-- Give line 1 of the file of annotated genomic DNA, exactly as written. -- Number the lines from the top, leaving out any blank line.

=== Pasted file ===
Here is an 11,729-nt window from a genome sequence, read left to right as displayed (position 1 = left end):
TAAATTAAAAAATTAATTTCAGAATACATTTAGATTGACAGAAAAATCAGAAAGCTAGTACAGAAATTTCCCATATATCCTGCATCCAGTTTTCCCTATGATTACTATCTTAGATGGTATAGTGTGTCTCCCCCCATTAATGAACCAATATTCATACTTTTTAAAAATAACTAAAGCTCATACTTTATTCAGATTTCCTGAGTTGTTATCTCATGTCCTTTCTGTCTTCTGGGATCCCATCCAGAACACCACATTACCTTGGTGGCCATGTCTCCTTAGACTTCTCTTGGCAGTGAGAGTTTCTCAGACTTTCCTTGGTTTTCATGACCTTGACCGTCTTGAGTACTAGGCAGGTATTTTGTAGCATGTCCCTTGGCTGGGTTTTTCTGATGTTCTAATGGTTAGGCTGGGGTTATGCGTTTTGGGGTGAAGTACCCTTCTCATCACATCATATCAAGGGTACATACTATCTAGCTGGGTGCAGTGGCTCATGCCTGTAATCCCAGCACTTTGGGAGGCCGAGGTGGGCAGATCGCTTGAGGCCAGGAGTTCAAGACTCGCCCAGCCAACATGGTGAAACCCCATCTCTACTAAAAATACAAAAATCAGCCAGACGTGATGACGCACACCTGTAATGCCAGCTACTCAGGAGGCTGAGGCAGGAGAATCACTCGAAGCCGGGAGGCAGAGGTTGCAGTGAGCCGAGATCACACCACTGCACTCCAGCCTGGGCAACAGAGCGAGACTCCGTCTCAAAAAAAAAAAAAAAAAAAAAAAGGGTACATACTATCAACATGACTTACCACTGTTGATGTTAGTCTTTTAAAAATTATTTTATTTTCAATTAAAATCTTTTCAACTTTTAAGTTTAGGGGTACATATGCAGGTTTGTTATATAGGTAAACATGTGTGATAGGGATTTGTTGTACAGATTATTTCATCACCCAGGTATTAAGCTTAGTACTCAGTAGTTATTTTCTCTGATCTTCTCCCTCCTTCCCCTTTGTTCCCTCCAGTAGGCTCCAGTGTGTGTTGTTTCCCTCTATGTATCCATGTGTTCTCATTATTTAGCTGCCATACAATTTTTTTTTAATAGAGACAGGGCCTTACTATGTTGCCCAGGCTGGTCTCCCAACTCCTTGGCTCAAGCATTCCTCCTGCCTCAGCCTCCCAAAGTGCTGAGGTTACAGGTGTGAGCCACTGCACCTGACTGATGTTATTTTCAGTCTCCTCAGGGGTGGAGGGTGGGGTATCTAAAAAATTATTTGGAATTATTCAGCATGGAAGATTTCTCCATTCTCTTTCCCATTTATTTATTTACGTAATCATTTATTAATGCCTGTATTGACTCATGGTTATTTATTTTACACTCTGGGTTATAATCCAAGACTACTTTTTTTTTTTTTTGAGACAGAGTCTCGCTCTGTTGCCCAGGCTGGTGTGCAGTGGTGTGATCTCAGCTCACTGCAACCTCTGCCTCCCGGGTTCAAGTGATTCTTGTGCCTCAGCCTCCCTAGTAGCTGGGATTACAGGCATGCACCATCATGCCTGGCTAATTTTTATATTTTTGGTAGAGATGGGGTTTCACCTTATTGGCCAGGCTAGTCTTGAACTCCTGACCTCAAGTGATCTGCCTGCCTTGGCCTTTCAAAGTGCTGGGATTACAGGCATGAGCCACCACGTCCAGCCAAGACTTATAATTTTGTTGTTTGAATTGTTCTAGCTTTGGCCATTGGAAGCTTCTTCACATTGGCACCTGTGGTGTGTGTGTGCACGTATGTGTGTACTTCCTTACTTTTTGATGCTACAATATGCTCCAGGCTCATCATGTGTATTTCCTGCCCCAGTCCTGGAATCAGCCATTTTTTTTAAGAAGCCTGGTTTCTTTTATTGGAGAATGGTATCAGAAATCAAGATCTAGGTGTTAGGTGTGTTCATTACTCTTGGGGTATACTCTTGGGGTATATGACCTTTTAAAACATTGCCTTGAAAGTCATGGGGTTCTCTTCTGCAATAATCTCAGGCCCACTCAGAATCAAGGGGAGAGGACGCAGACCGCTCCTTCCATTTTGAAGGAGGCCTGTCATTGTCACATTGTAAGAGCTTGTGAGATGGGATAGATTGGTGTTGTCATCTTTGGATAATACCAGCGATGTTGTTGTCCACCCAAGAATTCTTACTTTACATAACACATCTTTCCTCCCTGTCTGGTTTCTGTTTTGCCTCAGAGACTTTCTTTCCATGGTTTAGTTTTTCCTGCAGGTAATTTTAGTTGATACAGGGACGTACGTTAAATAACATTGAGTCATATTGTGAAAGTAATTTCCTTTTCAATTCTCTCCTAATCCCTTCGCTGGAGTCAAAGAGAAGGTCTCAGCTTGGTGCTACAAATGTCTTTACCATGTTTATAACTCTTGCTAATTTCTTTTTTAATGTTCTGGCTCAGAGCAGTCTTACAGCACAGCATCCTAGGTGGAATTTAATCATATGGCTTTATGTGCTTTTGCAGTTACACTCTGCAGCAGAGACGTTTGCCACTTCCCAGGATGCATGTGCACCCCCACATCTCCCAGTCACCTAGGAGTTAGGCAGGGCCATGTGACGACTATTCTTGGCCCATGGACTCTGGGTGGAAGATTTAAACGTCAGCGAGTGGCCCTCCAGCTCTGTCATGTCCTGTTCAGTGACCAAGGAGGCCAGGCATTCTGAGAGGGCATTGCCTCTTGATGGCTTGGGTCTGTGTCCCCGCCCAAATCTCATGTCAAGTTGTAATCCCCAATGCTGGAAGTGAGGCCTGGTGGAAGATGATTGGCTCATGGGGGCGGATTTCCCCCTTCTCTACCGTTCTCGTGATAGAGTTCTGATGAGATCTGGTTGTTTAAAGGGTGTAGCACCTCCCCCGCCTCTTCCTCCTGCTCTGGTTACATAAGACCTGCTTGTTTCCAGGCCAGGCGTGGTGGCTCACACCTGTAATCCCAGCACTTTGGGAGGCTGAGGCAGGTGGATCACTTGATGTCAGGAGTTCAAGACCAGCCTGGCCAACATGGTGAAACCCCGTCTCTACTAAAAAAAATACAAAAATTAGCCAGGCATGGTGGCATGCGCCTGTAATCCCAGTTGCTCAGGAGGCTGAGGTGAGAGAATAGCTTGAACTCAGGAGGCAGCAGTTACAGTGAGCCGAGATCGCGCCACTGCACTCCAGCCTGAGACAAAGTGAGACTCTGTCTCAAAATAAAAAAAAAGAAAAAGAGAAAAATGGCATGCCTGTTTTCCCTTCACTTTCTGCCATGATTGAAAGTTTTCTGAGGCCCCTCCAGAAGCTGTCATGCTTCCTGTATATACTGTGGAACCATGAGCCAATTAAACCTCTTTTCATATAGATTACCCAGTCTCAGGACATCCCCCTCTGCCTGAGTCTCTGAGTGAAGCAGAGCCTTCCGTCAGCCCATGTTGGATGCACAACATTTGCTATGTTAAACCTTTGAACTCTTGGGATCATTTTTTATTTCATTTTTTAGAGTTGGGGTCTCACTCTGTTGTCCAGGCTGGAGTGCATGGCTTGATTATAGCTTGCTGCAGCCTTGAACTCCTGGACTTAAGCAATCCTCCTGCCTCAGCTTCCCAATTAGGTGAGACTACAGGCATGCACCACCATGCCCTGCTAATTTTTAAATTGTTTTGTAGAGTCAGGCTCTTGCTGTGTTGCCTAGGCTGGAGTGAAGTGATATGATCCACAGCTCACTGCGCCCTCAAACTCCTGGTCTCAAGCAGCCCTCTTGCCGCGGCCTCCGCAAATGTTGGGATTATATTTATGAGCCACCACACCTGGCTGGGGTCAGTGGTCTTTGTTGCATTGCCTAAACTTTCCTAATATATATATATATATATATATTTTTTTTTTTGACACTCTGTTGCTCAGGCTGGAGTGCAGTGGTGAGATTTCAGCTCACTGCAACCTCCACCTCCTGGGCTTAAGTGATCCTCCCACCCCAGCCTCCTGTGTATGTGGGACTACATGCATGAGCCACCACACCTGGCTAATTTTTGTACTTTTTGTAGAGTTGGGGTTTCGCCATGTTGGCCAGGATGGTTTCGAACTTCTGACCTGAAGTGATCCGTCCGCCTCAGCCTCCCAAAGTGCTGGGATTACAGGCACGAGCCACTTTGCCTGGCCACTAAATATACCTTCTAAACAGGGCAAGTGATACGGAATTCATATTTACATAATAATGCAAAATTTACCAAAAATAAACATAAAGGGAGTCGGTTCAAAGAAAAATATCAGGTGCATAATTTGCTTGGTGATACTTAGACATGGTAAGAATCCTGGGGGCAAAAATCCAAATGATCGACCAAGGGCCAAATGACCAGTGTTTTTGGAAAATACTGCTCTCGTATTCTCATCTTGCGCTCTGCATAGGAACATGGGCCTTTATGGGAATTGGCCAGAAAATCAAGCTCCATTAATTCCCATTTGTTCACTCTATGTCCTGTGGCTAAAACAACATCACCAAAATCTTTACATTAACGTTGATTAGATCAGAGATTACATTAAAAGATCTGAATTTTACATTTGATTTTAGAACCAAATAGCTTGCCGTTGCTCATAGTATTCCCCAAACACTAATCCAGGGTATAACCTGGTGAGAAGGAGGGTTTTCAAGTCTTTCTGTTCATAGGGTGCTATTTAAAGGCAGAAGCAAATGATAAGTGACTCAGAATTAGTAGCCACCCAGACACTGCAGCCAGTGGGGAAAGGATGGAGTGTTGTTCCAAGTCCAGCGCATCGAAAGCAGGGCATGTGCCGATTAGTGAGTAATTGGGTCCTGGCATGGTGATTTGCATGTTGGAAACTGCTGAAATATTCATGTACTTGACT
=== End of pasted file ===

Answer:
Here is an 11,729-nt window from a genome sequence, read left to right as displayed (position 1 = left end):